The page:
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  • Writer's pictureHanna Shiplett

3 Ways to Incorporate “Aging in Place Design” Into Your Home

Updated: Apr 23, 2020

Photo credit: accidentalhipstermum

This is a guest written article by Mandy Lee with Innovative Building Materials.


Nursing homes are the last place most people want to end up. While there are some nice ones and some people are forced by circumstances to reside in them, they tend to be expensive and can take away the independence of elderly folk. Growing old in your own home is certainly more preferable for most, but how can you achieve this for yourself or a loved one while planning for the inconveniences that age tends to bring? 

If you or a loved one is looking to “age in place” here are 3 ways you can design a home so as to make this as safe and low-maintenance as possible. 

  1. Wet Bathroom

A wet bathroom is designed to handle water anywhere and everywhere. This makes cleaning easier and removes the need for dangerous tripping hazards such as a shower/tub combos and others. The best way to build a wet bathroom is by installing a step-free, walk-in shower with nonporous materials. Aluminum handrails, higher toilets, textured flooring, and the elimination of sharp corners should be prioritized to maximize the safety of a wet bathroom. 

This makes your bathroom as safe and optimal for elderly citizens as possible. Removing as many tiles, cracks, crevices and other hard-to-clean areas as possible is also ideal, making for a low-maintenance and completely safe bathroom. The bathroom has the highest risk of injury and accidents in the home, so designing a safe one is of the utmost importance.

  1. Single Floor, Open-Concept Design

Ranch-style homes with open floor plans and only one story are the ideal setup for aging in place. Removing stairs or even elevators from the equation will eliminate a lot of potential risk and stress for the occupant. Open floor plans also make for easier getting around and make cleaning less of a chore as well. Cramped spaces and steep staircases are just asking for trouble, so keep it simple with a single floor and an open concept.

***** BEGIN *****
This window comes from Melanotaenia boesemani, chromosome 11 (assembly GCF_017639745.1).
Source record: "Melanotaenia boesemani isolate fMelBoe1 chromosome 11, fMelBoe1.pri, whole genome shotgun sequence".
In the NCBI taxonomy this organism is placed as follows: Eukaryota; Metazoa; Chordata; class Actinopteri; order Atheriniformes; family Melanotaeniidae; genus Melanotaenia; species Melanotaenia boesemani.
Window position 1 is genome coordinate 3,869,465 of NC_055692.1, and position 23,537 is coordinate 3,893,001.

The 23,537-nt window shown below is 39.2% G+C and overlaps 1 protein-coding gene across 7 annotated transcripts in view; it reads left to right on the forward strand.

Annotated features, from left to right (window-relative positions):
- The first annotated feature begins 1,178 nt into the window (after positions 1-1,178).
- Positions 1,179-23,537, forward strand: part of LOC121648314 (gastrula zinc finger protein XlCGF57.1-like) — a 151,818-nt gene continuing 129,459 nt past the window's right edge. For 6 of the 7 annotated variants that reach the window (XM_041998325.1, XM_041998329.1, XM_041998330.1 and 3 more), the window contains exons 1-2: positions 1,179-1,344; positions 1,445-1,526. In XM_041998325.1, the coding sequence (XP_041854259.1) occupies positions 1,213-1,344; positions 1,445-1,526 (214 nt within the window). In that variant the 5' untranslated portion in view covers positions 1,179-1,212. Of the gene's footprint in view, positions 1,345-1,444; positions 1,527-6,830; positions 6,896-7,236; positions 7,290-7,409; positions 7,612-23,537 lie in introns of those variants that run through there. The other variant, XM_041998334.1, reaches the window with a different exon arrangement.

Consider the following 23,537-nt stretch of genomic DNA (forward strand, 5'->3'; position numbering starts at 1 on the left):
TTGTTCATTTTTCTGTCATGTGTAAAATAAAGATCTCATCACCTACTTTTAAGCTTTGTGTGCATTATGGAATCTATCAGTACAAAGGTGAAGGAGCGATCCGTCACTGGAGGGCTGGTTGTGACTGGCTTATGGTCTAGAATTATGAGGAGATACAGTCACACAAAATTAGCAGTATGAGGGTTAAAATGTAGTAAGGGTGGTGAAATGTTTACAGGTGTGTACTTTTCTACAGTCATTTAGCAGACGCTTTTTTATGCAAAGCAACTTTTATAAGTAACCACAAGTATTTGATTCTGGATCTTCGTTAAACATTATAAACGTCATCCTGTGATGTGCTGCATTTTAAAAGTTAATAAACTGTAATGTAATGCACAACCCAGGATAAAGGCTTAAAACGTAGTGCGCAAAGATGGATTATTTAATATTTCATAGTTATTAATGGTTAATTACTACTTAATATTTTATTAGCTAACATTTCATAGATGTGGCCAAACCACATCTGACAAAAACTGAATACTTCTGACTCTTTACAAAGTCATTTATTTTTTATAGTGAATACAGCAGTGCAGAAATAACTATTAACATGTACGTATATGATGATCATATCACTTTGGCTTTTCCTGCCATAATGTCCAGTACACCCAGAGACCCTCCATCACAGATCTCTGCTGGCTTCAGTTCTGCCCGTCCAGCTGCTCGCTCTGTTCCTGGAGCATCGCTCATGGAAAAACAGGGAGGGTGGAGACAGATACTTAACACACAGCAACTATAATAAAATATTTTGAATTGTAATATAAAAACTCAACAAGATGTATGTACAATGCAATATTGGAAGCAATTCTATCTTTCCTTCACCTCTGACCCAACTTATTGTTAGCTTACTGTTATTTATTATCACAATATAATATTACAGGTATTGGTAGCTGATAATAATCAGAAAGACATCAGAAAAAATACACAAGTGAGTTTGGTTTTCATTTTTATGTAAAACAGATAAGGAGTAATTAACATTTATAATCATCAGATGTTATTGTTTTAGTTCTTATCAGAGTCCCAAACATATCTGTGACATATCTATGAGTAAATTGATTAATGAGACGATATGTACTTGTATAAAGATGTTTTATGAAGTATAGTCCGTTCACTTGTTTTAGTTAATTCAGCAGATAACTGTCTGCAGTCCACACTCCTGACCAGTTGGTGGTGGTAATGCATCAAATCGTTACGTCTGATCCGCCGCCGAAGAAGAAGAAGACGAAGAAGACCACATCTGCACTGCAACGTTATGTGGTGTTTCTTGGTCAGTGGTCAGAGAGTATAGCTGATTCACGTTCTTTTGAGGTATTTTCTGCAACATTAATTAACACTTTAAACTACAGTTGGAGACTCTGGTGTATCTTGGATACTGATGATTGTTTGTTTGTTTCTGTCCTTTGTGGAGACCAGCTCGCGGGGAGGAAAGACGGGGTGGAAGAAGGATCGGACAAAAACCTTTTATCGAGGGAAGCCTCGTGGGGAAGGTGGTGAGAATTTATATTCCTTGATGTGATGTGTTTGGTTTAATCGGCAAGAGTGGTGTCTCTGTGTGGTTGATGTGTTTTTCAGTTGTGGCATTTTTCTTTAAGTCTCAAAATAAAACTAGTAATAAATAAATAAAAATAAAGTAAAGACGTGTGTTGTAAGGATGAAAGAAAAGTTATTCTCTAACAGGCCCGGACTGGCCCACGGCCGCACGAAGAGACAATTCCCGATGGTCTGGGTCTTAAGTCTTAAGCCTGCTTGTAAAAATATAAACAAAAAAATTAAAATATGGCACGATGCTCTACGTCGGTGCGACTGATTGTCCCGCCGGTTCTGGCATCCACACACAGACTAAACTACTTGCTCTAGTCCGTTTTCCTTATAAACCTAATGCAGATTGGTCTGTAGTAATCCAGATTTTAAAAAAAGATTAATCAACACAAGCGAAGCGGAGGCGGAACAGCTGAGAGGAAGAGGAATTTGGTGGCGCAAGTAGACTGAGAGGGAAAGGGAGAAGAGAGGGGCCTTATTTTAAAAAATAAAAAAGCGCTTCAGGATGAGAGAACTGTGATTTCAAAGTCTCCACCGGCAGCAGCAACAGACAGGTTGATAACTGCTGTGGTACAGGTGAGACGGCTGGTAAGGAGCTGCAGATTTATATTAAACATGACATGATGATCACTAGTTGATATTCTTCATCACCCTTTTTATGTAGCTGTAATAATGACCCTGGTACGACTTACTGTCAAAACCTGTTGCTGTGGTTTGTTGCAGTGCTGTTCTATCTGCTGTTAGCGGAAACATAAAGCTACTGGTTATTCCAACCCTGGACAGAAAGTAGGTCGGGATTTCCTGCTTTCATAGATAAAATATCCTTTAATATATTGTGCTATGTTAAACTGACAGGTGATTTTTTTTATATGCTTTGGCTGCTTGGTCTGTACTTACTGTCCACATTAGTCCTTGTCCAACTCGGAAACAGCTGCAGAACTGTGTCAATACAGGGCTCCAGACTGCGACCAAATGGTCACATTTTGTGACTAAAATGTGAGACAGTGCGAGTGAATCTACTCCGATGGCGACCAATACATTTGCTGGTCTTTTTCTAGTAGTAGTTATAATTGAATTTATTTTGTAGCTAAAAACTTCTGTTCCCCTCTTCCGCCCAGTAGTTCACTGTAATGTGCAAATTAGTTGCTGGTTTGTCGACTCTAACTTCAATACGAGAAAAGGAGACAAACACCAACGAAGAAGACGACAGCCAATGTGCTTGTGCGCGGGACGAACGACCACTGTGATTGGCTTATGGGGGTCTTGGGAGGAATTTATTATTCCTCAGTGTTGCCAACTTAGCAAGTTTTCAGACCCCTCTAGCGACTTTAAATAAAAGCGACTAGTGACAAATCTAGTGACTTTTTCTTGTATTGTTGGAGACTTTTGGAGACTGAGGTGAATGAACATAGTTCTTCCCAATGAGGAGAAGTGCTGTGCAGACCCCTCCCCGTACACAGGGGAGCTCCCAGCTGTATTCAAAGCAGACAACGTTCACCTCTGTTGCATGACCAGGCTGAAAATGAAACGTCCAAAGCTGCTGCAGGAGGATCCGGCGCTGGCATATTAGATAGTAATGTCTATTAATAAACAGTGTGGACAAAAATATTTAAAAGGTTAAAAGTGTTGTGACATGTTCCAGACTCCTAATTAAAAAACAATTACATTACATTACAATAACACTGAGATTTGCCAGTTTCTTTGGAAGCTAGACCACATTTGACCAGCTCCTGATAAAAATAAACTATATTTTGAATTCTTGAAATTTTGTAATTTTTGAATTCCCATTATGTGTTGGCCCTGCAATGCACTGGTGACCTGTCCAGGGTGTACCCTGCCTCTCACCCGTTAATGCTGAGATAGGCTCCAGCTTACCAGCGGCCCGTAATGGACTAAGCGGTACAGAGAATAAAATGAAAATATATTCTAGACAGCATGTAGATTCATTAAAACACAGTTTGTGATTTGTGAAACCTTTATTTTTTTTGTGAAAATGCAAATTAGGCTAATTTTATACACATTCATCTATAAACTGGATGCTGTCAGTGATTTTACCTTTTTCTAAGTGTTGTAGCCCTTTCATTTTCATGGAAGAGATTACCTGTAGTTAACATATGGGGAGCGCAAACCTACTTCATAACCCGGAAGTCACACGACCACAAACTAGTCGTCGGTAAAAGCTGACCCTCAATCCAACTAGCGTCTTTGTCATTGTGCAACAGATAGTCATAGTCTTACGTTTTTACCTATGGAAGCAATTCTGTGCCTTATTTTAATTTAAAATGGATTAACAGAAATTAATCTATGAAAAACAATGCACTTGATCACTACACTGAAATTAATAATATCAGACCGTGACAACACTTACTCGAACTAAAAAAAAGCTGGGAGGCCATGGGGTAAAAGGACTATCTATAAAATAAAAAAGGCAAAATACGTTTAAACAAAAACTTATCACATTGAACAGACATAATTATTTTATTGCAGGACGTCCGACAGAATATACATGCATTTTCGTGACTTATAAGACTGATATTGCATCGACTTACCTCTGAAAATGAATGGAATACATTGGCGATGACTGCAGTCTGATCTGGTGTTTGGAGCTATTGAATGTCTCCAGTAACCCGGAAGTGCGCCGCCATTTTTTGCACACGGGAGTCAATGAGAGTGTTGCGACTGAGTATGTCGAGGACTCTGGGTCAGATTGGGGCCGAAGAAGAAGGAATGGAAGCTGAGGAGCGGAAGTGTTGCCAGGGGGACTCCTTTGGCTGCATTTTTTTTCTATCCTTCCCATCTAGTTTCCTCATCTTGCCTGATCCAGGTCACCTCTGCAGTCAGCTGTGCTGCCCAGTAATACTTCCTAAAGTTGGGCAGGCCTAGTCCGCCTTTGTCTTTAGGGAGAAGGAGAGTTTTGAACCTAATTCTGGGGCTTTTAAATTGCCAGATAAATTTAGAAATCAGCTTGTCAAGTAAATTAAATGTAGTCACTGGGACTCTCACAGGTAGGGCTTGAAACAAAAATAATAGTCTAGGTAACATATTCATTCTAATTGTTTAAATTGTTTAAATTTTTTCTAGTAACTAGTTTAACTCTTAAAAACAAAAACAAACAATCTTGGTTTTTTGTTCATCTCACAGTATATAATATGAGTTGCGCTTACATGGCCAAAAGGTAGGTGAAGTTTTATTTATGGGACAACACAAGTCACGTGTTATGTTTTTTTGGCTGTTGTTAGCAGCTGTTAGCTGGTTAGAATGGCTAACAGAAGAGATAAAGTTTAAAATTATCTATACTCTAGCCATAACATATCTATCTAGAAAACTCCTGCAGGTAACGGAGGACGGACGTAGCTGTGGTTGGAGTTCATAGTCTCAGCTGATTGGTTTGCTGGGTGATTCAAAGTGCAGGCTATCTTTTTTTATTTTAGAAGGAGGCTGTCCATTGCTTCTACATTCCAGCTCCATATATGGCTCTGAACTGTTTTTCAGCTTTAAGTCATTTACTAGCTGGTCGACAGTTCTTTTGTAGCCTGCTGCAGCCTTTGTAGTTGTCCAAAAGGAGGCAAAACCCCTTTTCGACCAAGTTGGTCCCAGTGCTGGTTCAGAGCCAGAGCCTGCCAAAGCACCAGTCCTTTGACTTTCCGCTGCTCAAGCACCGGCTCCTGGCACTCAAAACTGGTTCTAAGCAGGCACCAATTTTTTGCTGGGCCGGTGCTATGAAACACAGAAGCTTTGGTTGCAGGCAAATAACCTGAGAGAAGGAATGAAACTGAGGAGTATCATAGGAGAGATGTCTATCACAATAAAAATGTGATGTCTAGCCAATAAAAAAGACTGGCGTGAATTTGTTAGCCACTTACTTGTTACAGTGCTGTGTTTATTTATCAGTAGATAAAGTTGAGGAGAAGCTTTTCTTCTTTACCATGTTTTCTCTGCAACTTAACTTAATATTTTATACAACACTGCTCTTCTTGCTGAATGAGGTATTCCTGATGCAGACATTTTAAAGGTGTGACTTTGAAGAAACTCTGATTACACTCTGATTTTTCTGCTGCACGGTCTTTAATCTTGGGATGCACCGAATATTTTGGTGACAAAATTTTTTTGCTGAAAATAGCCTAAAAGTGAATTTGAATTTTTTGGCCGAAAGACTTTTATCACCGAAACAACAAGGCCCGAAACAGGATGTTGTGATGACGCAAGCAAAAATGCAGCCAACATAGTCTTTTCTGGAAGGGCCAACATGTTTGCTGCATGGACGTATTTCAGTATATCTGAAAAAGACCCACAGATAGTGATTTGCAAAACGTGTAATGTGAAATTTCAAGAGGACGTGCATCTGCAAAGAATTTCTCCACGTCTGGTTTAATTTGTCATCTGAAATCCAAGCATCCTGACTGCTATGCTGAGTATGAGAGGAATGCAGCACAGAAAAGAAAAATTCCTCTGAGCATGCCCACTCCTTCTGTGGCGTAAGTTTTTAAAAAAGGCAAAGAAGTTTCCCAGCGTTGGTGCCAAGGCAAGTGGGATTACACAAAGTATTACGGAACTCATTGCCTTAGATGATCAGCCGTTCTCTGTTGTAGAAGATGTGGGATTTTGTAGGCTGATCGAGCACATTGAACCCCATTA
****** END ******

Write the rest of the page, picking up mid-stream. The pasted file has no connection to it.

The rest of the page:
1. Accessible Kitchens

Next to the bathroom, the kitchen is the second most dangerous place in a home when it comes to slips and falls. By adjusting the height of your sink and choosing a shallow one, you can make things easier. A hands-free faucet is another smart choice to make here. 

Combined with a pull-out pantry, large drawers, a microwave at counter height, lighting underneath the cabinets, front-mounted stove controls, rounded countertop edges, and a sink next to the stove, you can make the kitchen as safe as possible for yourself or a loved one.

It’s Not Hard to Age in Place

Homes are not naturally designed to be safe for the elderly, so you’ll need to upgrade if you want yourself or a loved one to be able to comfortably age in place. By including an accessible kitchen, a wet bathroom, and a single floor, open-concept design, you can effectively minimize the chances of injury while keeping maintenance needs at a bare minimum as well. 

This will allow you or your loved ones to continue enjoying their independence without worrying about the possibility of accidents happening.  

Mandy Lee is a contributor to Innovative Construction Materials. She is a blogger and content writer for the building materials industry. Mandy is focused on helping fellow homeowners, contractors, and architects discover materials and methods of construction that increase property value, maximize energy savings, and turn houses into homes. 

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